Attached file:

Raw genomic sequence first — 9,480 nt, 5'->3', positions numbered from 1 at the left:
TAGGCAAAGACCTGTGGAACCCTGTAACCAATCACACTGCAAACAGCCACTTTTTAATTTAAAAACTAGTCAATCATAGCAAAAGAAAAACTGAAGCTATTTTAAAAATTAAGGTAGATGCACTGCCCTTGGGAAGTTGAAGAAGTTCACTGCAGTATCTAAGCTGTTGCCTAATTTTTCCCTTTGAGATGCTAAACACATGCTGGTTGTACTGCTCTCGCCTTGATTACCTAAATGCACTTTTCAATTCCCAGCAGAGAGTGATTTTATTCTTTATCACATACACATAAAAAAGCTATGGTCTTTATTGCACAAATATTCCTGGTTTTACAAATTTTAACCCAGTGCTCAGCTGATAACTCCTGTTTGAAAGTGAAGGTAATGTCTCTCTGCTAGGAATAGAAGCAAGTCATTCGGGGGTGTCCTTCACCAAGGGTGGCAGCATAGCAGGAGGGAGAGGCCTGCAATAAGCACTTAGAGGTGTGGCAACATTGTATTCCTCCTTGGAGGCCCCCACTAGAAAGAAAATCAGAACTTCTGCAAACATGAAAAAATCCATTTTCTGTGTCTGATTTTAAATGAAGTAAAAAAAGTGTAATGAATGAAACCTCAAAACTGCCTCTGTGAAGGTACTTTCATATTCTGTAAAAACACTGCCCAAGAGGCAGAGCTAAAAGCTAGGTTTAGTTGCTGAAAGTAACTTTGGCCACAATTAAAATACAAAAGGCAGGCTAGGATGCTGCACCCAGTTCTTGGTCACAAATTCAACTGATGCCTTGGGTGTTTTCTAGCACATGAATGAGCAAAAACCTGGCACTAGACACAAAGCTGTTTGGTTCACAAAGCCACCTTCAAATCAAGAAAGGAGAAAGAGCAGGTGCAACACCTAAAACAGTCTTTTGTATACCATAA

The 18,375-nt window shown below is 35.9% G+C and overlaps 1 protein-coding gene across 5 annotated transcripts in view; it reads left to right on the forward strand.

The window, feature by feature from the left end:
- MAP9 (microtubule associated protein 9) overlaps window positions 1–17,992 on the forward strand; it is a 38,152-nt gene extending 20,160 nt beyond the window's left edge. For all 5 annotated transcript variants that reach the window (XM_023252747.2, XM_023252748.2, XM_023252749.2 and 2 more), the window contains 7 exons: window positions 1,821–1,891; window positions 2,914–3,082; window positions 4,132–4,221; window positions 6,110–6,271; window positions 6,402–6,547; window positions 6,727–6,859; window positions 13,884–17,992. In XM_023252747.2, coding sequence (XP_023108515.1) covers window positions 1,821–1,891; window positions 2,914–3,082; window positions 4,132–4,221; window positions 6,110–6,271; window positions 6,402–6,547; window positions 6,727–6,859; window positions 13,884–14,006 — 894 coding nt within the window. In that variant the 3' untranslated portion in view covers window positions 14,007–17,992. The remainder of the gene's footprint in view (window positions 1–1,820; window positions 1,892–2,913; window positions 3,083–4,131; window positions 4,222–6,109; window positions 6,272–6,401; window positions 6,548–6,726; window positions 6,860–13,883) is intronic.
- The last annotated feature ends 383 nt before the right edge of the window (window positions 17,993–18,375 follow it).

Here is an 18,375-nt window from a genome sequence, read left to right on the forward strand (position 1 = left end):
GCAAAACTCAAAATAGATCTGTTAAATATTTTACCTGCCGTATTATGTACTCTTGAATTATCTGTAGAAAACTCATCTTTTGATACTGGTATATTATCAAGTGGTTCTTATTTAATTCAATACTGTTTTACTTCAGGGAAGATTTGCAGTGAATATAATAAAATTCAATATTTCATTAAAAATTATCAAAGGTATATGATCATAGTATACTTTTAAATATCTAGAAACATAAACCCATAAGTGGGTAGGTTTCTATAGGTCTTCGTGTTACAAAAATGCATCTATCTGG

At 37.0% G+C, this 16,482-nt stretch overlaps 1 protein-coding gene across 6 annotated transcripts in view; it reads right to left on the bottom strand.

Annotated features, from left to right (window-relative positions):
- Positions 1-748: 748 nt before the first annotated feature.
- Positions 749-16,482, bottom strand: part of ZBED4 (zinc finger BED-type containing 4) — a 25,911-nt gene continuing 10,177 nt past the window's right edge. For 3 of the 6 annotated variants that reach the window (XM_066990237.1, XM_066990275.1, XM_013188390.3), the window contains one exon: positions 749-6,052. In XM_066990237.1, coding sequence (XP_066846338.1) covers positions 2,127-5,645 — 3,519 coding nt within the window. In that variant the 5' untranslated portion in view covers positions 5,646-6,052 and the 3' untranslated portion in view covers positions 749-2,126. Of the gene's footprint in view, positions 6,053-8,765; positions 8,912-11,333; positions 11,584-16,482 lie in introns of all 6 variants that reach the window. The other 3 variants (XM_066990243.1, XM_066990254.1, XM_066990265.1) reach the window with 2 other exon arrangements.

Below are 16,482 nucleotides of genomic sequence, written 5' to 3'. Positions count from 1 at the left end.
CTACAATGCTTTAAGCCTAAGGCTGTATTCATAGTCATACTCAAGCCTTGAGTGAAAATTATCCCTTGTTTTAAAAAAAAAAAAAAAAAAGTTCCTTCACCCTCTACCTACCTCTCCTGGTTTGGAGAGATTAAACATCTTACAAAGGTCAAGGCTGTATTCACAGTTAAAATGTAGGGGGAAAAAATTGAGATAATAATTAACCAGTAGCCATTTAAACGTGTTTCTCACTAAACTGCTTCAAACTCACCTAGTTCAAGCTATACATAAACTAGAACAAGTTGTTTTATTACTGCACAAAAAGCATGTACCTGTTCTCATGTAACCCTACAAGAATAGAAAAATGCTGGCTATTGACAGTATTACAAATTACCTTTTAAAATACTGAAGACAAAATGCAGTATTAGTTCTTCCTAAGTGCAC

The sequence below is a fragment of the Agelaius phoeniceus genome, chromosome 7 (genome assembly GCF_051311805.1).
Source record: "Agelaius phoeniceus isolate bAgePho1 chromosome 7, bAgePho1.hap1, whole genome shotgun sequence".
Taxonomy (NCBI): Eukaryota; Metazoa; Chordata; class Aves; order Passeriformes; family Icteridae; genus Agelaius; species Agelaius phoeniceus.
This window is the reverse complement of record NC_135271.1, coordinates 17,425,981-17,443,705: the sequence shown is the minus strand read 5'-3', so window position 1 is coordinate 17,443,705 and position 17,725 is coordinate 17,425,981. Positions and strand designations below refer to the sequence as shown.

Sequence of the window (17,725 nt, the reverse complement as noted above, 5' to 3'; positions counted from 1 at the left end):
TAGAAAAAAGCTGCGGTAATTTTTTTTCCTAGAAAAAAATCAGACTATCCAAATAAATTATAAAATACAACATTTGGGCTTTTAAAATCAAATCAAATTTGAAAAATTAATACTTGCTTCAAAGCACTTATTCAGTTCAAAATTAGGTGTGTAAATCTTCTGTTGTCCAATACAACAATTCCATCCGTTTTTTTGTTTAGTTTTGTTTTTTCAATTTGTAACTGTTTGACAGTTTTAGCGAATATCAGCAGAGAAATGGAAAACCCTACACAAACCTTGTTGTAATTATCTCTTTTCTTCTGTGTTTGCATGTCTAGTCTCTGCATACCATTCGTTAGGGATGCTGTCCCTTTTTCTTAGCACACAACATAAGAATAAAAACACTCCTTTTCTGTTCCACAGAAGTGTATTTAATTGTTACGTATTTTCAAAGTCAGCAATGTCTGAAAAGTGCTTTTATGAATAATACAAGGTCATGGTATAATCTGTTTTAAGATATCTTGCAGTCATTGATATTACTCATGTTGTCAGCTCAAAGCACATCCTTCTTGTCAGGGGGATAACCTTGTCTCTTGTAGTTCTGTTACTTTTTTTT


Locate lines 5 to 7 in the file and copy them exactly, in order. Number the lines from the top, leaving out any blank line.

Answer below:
- MAP9 (microtubule associated protein 9) overlaps window positions 1–17,992 on the forward strand; it is a 38,152-nt gene extending 20,160 nt beyond the window's left edge. For all 5 annotated transcript variants that reach the window (XM_023252747.2, XM_023252748.2, XM_023252749.2 and 2 more), the window contains 7 exons: window positions 1,821–1,891; window positions 2,914–3,082; window positions 4,132–4,221; window positions 6,110–6,271; window positions 6,402–6,547; window positions 6,727–6,859; window positions 13,884–17,992. In XM_023252747.2, coding sequence (XP_023108515.1) covers window positions 1,821–1,891; window positions 2,914–3,082; window positions 4,132–4,221; window positions 6,110–6,271; window positions 6,402–6,547; window positions 6,727–6,859; window positions 13,884–14,006 — 894 coding nt within the window. In that variant the 3' untranslated portion in view covers window positions 14,007–17,992. The remainder of the gene's footprint in view (window positions 1–1,820; window positions 1,892–2,913; window positions 3,083–4,131; window positions 4,222–6,109; window positions 6,272–6,401; window positions 6,548–6,726; window positions 6,860–13,883) is intronic.
- The last annotated feature ends 383 nt before the right edge of the window (window positions 17,993–18,375 follow it).

Here is an 18,375-nt window from a genome sequence, read left to right on the forward strand (position 1 = left end):